This book explores the collaborative practices - both literary and material - that women undertook in the production of early modern texts. It confronts two ongoing methodological dilemmas. How does conceiving women's texts as collaborations between authors, readers, annotators, editors, printers, and patrons uphold or disrupt current understandings of authorship? And how does reconceiving such texts as collaborative illuminate some of the unresolved discontinuities and competing agendas in early modern women's studies? From one perspective, viewing early modern women's writing as collaborative seems to threaten the hard-won legitimacy of the authors we have already recovered; from another, developing our understanding of literary agency beyond capital "A" authorship opens the field to the surprising range of roles that women played in the history of early modern books. Instead of trying to simply shift, disaggregate or adjudicate between competing claims for male or female priority in the production of early modern texts, Gender, Authorship, and Early Modern Women's Collaboration investigates the role that gender has played - and might continue to play - in understanding early modern collaboration and its consequences for women's literary history.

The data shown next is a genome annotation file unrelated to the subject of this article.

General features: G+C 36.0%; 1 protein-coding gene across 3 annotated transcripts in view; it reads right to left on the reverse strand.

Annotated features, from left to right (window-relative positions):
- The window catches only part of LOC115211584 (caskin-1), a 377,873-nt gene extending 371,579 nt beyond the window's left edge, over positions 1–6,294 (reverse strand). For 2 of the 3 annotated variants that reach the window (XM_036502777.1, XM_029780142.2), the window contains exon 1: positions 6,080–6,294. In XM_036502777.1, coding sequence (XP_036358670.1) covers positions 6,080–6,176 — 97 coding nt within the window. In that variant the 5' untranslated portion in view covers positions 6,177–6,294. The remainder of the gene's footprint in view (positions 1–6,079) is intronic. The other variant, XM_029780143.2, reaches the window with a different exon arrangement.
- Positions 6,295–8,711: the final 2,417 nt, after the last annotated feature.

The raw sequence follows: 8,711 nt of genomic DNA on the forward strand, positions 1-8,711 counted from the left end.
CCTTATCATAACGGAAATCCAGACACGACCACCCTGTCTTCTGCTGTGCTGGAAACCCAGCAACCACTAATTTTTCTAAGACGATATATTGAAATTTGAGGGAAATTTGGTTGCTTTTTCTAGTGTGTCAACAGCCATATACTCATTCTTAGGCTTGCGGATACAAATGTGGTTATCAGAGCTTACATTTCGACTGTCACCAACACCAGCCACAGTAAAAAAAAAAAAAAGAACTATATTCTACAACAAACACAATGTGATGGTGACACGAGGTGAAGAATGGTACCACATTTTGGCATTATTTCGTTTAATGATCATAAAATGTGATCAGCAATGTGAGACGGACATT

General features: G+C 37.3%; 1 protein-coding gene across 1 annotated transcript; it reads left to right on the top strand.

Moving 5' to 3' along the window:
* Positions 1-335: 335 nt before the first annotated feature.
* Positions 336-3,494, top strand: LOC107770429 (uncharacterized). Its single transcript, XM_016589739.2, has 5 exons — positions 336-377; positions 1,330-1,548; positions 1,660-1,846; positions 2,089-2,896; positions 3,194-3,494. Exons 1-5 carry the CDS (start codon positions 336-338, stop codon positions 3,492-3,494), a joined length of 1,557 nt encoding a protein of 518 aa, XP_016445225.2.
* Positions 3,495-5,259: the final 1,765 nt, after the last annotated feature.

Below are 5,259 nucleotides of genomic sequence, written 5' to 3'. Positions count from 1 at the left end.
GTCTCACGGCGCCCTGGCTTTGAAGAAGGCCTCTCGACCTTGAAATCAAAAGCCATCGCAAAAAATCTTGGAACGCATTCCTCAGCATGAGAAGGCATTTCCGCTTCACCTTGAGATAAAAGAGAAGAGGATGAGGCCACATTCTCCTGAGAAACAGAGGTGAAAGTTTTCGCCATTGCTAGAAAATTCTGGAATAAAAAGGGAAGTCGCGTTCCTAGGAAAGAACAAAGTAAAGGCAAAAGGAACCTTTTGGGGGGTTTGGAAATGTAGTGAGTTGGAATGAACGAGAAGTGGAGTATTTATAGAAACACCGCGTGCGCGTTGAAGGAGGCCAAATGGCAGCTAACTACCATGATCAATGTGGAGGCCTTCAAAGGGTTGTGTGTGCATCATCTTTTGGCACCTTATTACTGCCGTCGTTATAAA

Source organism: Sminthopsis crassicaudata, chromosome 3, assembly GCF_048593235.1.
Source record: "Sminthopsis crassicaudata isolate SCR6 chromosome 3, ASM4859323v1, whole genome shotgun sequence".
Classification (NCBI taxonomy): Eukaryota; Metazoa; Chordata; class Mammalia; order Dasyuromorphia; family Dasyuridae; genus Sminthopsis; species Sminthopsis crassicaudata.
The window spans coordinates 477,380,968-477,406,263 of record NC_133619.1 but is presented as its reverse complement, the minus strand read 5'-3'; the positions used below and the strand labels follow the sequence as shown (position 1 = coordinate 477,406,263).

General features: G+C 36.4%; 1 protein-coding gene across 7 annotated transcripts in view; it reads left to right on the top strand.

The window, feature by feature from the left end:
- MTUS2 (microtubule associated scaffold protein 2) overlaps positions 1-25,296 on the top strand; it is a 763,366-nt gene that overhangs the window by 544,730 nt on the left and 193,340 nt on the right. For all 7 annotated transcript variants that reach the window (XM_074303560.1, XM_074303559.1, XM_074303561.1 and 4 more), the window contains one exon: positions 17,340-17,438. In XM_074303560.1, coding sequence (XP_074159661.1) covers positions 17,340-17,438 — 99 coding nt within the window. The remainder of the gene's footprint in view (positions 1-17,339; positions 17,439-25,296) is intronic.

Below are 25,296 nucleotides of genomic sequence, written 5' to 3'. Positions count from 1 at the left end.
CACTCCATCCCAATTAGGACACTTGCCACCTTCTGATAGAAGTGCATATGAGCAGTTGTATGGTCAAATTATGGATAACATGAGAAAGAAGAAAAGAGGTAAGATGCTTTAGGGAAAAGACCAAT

Patricia Pender is Senior Lecturer in English and Writing at the University of Newcastle, Australia. She is the author of Early Modern Women's Writing and the Rhetoric of Modesty (Palgrave, 2012) and co-editor, with Rosalind Smith, of Material Cultures of Early Modern Women's Writing (Palgrave, 2014).
Introduction: Patricia Pender.- "A veray patronesse": Margaret Beaufort and the Early English Printers: Patricia Pender.- Henry VIII, Katherine Parr, and Literary Collaboration: Micheline White.- "The Learning of a Cleric, the Life of a Saint": Collaboration and Collusion in the Construction of Lady Jane Grey: Louise Horton.- Collaboration and the Lumley/ Fitzalan family manuscripts: Alexandra Day.- Early modern women's marginalia as collaborative textual practice: Rosalind Smith.- Collaborative Authorship and the Speeches of Queen Elizabeth I: Leah S. Marcus.- Notions of Gender, Authorship, and Collaboration in Paratexts Prefacing Early Modern Englishwomen's Translations: Brenda M. Hosington.- Is literary patronage a form of literary collaboration?: Julie Crawford.- Correcting The Mothers Legacy: The Rationale of Goad's Emendations: Rebecca Stark-Gendrano.- "Mercurial Women": Late Seventeenth-Century English Women and the Print Ephemera Trades: Margaret J.M. Ezell.